Those who have not experienced a broken trust find it hard to believe what it feels like when it happens. It feels like an earthquake has just hit you and your relationship. Your foundation is shaking and the world as you knew it seems to be gone. The pain and hurt are bottomless.
Therapist, author and speaker Esther Perel has written cogently on this subject. She said there are three main phases to what happens:
This post is about the Discovery phase. I’ll get to the others in near future posts.
There are many ways to break a trust
Today, there are many more ways to break a trust and many more ways for it to be discovered. Social media, particularly texting, has allowed communications between people to range between mildly flirtatious and downright deceptive. The internet is another fertile ground for problems.
And the definition of “cheating” is still being debated. A trust can be broken many more ways than just having physical contact with someone else.
A real example: A husband received an unsolicited and seemingly harmless text from an ex girlfriend. He didn’t respond and deleted the text. He didn’t tell his wife about it. She found out accidentally and her trust was broken. No amount of explaining on his part mattered.
Often, the betrayer under estimates the consequences of the betrayal. “I only did (fill in the blank). What’s the big issue?”
A Mess of Pain and Suffering
Discovery is raw, painful and emotional. What is the pain of a broken trust like? Some have described it as surreal. They can’t believe this has happened to them. They describe a state of shock and confusion. “What just happened? We have some problems, but this? I don’t understand!”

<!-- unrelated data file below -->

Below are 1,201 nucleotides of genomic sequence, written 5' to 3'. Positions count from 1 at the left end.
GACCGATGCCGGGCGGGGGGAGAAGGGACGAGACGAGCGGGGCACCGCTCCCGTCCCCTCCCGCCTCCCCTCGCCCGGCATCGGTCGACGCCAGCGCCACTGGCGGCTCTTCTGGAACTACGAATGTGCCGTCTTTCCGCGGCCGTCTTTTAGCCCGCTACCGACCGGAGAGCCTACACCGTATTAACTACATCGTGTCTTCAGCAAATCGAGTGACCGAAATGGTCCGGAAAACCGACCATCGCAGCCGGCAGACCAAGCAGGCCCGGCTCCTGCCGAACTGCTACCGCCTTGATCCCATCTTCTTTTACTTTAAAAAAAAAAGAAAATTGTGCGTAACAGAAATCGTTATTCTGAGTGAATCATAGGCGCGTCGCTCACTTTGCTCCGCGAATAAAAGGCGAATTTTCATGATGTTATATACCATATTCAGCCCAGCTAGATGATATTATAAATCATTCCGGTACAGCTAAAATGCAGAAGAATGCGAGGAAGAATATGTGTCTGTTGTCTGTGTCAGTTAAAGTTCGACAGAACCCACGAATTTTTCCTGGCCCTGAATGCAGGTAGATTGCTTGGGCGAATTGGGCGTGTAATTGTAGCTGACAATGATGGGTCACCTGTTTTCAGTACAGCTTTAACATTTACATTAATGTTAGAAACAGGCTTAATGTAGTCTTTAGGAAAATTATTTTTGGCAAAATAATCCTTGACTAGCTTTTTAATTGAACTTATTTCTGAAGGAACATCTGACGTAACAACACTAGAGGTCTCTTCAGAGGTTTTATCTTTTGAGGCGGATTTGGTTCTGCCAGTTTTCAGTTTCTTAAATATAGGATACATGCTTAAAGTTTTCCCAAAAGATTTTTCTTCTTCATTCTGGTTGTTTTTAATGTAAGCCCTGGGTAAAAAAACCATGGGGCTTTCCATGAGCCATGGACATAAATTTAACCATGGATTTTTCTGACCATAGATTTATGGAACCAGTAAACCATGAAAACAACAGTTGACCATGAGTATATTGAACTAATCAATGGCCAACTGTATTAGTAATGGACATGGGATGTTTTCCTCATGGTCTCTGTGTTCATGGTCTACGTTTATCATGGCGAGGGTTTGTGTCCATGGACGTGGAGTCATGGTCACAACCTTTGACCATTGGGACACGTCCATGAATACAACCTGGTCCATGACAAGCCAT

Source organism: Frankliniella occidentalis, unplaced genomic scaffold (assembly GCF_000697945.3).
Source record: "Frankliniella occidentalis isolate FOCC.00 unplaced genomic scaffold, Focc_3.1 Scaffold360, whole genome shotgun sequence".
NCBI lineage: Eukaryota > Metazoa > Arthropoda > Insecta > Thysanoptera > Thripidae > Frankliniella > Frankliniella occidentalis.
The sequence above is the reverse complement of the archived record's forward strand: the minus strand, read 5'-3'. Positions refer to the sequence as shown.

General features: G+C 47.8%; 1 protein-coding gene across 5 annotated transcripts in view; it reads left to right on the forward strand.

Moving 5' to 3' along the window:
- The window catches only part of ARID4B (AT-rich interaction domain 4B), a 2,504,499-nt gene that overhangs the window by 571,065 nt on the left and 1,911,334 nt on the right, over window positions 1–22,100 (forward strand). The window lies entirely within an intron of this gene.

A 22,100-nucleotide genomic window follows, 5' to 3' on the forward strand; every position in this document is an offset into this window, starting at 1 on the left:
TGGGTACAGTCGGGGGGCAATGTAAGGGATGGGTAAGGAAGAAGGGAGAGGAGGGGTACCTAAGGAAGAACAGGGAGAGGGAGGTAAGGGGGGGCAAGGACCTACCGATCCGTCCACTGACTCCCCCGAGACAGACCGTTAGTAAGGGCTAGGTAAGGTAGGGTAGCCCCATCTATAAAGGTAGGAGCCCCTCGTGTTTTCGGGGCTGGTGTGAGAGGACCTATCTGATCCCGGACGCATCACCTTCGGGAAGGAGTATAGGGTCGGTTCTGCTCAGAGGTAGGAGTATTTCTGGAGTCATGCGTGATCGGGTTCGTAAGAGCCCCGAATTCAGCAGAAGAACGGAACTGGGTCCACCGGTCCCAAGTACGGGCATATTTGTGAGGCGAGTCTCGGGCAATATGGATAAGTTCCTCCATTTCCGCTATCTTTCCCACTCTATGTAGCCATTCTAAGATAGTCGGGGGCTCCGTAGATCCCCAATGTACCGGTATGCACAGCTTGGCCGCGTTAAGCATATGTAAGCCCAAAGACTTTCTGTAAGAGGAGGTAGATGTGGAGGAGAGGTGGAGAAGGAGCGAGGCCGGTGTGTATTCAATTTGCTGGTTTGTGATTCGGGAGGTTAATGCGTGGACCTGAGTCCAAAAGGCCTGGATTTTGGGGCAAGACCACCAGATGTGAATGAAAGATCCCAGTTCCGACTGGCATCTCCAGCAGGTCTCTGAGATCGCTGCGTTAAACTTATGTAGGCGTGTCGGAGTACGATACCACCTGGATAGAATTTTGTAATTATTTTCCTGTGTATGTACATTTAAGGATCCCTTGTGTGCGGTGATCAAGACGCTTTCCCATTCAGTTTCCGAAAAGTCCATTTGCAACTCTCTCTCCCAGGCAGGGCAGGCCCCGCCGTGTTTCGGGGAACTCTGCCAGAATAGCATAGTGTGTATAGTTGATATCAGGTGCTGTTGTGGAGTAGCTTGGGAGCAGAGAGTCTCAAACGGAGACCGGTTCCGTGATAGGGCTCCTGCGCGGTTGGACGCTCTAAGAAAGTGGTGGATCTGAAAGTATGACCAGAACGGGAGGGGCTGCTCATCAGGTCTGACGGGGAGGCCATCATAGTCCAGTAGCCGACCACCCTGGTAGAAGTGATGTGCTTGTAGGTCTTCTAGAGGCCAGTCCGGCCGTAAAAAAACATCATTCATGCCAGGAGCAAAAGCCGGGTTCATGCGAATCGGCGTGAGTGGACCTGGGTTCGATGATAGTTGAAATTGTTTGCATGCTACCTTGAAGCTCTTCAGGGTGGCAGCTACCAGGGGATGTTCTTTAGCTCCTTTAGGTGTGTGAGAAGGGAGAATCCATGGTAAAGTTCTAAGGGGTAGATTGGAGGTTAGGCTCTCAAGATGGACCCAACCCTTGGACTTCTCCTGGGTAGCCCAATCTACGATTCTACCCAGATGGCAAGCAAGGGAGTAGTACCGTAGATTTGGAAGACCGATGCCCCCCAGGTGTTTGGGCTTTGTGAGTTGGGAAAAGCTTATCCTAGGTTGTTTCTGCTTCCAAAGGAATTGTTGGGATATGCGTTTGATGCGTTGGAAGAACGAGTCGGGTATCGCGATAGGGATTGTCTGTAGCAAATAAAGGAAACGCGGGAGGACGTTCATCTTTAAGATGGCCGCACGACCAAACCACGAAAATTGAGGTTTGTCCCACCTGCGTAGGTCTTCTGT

Soon emotions take over. Strong emotions such as panic, fear, anger and depression. Some people lash out, some withdraw.
At first, the perpetrator is put in the position of being berated, criticized and even humiliated. Nothing can be said that matters. It’s been described to me as feeling like a punching bag.
The victim is on a roller coaster of conflicting emotions and beliefs. I hate you – I love you. Come closer – get away. I want to work this out – we’re done.
At some point, both partners have to decide if they want to try to repair the trust and continue with the relationship. And the word try is important. Because the outcome is always uncertain. Both people can do everything right and it still may not work out. So this begs the question, why try at all?
Why would two people put themselves through this torture? In a word, hope. Most deceptions and infidelities are a symptom of a problem in the relationship. And both people have to take their share of responsibility for that. This does not excuse what happened.
But often, both partners think back to how things used to be when they were happy. They think if only they could get back to that, they would be happy again. It’s not that simple, but that is where hope comes from.
A Long, Hard Road Ahead
I advise my clients that repairing a broken trust is hard work for both partners. And it takes a long time. I tell them not to expect any meaningful results for at least six months. And it may take a year for the trust to be repaired. And that’s with using a good counselor.
A Key Question
I always ask my clients this question. “How motivated are you to try?” Answers range from “totally committed” to “I don’t know.” As long as the answer isn’t zero, we have something to work with. If it is zero, there’s a different problem. That means that hope is gone and the relationship is dead. Maybe. Because over time, hope can sneak into the most difficult situations.
The Bottom Line
The bottom line is this: If someone feels his or her trust has been broken, then that is the reality. Debating whether it’s right or not is irrelevant.
I strongly recommend a good counselor to help with this problem. An experienced, objective professional will give you the best chance of success.